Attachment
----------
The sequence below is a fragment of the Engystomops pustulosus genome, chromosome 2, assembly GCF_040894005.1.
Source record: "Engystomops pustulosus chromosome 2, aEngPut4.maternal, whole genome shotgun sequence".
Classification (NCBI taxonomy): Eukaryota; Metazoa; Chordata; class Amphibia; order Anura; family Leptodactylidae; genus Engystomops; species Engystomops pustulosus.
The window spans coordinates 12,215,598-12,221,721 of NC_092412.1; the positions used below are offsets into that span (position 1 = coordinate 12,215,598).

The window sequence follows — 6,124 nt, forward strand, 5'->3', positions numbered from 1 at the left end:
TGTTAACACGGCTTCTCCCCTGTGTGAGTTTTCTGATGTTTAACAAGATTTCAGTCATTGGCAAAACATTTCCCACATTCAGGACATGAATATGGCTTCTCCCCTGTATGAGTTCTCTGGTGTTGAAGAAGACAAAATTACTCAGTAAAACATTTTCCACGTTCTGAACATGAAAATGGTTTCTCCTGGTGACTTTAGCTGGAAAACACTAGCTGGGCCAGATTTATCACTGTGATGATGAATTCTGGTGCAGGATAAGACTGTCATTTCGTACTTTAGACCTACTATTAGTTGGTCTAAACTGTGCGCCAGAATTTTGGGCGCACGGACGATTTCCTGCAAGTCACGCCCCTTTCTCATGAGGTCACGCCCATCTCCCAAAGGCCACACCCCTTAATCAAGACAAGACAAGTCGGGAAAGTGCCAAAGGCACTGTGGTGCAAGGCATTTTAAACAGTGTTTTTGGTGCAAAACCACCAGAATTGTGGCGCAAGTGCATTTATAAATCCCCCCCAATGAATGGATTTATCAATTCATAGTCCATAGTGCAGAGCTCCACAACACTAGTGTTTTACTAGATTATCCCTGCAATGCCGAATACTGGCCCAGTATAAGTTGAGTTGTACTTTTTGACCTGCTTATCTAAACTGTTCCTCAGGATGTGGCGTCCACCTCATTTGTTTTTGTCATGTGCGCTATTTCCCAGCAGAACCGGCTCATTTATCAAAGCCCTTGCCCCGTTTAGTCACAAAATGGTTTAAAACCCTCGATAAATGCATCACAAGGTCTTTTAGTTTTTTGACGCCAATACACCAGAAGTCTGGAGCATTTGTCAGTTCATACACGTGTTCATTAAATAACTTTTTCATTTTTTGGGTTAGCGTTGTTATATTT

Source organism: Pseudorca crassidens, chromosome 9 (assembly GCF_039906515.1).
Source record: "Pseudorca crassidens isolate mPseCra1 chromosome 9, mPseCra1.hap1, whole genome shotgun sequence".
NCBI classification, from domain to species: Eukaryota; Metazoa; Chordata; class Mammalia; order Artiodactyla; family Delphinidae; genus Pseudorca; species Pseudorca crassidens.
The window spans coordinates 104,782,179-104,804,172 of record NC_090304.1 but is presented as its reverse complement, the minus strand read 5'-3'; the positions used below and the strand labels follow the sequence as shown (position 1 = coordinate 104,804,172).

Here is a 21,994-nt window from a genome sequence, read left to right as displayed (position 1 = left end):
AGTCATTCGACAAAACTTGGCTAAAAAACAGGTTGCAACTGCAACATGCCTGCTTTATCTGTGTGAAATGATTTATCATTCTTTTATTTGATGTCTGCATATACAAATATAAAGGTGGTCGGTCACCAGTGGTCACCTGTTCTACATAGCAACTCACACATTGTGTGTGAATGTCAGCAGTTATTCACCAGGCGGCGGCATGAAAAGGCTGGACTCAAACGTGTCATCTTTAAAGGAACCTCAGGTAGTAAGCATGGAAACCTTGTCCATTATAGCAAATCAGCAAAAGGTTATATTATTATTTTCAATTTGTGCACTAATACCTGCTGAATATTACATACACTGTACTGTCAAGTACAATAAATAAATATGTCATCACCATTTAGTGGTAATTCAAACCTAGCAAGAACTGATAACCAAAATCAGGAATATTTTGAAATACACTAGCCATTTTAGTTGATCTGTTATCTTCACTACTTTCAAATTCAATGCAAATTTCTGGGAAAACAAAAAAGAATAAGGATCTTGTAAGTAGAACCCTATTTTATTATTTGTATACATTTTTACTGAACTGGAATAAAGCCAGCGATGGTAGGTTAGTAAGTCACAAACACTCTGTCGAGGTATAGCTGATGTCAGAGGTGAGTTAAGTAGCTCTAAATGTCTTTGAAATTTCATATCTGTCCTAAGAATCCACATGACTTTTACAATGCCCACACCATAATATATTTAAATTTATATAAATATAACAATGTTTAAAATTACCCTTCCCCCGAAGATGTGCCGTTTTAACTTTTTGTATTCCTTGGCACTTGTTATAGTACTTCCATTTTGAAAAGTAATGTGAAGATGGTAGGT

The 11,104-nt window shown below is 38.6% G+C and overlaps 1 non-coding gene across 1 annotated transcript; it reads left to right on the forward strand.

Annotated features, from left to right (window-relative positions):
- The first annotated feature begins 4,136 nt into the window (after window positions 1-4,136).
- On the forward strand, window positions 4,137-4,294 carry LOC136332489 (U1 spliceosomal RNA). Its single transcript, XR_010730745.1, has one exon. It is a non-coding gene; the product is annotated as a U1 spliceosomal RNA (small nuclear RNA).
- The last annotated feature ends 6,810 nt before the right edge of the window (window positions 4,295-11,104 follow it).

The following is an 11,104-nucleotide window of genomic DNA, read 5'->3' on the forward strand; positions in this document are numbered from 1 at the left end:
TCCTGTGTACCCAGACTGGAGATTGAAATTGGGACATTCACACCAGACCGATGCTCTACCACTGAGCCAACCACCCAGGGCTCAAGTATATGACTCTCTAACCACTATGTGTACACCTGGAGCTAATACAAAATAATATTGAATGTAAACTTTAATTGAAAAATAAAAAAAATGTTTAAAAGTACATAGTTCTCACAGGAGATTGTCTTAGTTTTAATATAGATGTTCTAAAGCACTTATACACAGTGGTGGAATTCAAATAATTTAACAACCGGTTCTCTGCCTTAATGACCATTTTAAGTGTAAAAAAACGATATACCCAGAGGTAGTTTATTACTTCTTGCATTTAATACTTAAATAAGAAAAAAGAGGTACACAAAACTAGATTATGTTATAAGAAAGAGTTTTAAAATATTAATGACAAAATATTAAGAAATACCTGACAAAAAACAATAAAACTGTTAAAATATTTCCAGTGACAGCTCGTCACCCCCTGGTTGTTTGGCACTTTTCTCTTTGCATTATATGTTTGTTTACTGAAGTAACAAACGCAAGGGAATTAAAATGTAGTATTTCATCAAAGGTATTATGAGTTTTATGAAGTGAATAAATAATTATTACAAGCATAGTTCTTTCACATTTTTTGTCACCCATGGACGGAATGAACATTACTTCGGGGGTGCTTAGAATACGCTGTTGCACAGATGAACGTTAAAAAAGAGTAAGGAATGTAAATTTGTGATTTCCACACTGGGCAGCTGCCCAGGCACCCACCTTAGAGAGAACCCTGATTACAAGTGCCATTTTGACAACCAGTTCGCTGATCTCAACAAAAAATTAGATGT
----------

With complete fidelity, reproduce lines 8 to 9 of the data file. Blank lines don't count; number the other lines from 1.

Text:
Source record: "Pseudorca crassidens isolate mPseCra1 chromosome 9, mPseCra1.hap1, whole genome shotgun sequence".
NCBI classification, from domain to species: Eukaryota; Metazoa; Chordata; class Mammalia; order Artiodactyla; family Delphinidae; genus Pseudorca; species Pseudorca crassidens.